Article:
July 30, 2014

Armed and dangerous

As soon as I got to the track last night, I didn't have any idea what to do with my arms. My walk is bad enough, my arms jerk back and forth in an asymmetrical spasm. But when I'm running I've got a million options: Push my elbows back, or pump my hands down? Loose or controlled? High or low? I'm like the guy on his first acid trip in the Richard Pryor routine: "I don't remember how to breathe! I can't breathe!"

I leaned into the first few warmup sprints, arms noodling to and fro looking for something useful to do. The first sprint I kept them fairly still. The next time I let them pump gently, which felt closer to right, but still awkward.

Arm swing is important. A study released last spring shows that swinging your arms naturally as you run is better than, say, holding your hands behind your head as you run. (As anyone who's had to escape a police car and flee through city streets will understand.) So if you got 'em, swing 'em. But what's the best way to do it?

I mess up the simplest things by reading too much about them. Because there's little science on the subject of arm swing, there's a lot of advice. One book says to pump down with your forearms from the elbows not the shoulders, and imagine you're softly clutching a Dorito in each hand. Another says to swing back from your shoulders, elbows locked at 90 degrees, hands relaxed as if you're holding a butterfly.

I looked around at the other runners on the track. Everyone had their signature stride. One guy's feet darted outward at every paw-back, and another's head pumped like a piston at each footstrike. People's arm swings were just as funky. One woman's elbows rose high and back. A guy running shirtless hardly moved them at all, as if he were cradling a tray (of butterflies or Doritos?) close to his naked chest. 

The anthropologist Marcel Mauss, writing in 1934, remarked, "Imagine, my gymnastics teacher, one of the top graduates of Joinville around 1860, taught me to run with my fists close to my chest - a movement completely contradictory to all running movements. I had to see the professional runners of 1890 before I realized the necessity of running in a different fashion."

But Mauss goes on to make the point that there is no one natural way to do anything with your body. All locomotion - walking, resting, swimming, running - is practiced completely differently by different peoples and cultures.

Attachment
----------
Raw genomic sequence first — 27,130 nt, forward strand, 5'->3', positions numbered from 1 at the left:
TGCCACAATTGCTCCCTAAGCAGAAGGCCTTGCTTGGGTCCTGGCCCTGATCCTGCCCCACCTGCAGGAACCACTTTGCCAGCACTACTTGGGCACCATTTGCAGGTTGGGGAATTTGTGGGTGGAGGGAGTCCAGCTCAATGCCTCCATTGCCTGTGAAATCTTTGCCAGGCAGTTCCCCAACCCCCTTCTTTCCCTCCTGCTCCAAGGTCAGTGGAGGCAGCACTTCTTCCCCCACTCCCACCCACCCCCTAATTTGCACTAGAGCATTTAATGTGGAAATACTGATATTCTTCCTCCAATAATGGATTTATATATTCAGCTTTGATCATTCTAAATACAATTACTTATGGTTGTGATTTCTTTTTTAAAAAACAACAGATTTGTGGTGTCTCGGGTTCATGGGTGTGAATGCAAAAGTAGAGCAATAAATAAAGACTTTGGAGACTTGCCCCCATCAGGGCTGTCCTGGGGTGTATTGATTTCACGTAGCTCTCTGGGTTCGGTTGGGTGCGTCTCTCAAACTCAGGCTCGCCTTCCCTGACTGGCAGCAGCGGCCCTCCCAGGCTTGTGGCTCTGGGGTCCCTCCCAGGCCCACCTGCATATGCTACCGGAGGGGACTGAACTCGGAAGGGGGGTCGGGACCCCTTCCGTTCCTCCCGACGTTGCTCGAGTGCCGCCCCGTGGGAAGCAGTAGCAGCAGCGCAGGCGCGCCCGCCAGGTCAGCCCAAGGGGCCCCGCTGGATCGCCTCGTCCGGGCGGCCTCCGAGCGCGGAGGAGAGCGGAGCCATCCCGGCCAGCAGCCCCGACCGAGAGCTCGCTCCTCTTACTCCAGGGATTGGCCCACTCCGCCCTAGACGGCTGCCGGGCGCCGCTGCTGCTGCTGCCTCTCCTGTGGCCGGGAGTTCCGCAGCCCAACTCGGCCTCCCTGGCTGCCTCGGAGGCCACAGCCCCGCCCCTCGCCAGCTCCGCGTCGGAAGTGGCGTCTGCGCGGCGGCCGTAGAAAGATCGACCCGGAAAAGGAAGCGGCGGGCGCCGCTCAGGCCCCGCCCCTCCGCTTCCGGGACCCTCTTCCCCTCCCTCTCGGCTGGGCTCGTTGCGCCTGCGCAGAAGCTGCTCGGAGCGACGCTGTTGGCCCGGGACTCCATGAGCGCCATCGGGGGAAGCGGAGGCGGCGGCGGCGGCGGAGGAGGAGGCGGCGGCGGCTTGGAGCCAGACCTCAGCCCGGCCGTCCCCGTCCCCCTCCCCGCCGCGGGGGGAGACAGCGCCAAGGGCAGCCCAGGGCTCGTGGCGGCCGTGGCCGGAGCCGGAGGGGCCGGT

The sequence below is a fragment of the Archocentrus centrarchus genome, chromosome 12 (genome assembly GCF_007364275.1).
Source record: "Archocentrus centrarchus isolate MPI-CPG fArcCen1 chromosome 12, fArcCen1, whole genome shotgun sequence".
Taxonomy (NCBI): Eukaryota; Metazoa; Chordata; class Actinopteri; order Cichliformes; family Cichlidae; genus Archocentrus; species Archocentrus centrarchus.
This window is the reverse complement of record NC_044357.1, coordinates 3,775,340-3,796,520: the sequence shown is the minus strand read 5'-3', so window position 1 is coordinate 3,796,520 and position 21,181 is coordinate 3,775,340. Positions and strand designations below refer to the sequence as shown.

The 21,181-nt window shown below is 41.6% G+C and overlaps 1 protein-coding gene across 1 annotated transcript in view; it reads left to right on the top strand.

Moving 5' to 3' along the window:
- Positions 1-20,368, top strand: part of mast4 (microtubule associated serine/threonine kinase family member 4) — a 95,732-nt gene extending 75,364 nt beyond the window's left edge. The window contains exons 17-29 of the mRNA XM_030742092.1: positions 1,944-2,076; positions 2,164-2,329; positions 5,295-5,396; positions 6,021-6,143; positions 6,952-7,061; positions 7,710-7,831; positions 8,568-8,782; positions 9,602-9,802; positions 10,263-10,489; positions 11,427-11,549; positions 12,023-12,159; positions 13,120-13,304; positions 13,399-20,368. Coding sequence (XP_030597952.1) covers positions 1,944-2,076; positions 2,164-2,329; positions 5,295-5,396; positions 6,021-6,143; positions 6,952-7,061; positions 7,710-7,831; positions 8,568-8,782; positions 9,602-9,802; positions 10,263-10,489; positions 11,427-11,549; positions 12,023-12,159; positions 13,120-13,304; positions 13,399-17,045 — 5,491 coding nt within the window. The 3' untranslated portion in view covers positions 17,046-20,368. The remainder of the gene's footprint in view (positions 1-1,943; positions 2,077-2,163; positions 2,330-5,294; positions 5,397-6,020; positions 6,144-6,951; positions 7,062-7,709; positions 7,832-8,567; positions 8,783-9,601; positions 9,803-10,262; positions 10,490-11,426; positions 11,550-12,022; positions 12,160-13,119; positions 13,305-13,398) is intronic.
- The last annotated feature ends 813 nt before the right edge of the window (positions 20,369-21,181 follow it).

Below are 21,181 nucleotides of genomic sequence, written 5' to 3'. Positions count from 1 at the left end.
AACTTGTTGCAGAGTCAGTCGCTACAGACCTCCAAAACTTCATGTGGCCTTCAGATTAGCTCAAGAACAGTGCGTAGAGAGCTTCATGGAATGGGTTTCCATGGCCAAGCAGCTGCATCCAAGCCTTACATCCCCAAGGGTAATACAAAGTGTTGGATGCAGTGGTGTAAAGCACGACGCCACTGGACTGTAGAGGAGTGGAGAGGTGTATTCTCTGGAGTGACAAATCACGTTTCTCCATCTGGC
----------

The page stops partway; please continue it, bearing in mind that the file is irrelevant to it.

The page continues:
Butterflies and Doritos apart, the best advice came from Coach Tony who told me to make sure the hands are doing the same thing as the feet. It's one of those infinitely interpretable and literally impossible proposals, really wide open, that focuses your attention on the act without telling you what to do at all.

Last night there was a boy of about 8 at the track running in one of the outer lanes with his parents. I was struck by how fast he was. You often hear people say that we should run like children, the natural way. But children, if you take the time to look, have horrible running form. Their legs fly every which way and they can't hold their core still. Don't even get me started on their arm swing.

To run well, you have learn how not to run like a child. I watched the kid at the track try to keep up with my group, and he did very well. He ran with joy and real heart, his elbows out like a grandma at Fairway. But he soon was distracted by something, and his spazzy, happy form had exhausted him after 60 yards.

Just as arm swing varies by age, so it will vary by speed. The ancient Greek Olympians on the vase in the image at the top are running a distance event, probably around 2.5 miles. You can tell, in the black-figure pottery of that era, by of the way they hold their arms - out to the front and fairly relaxed. On vases depicting the stadion, or sprint, the runners have high knees and high arms. Very high.

Everyone has a different arm swing, and everyone does it differently at different times. A major conclusion of the study I mentioned above is that runners' different swing styles had no effect on their efficiency - as long as they were swinging them some way or other. As its lead author said, reassuringly, “Most people will settle into the arm swing that is the most efficient for them.”

We were coming around the track for the third time when my arms finally rocked themselves into a rhythm where my trunk felt perfectly balanced and my legs moved easily. I had forgotten to obsess about my arms, and so they figured it out on their own.  Which I guess is really the takeaway. The trick of running is not to think too hard about it. 

And don't forget to breathe.

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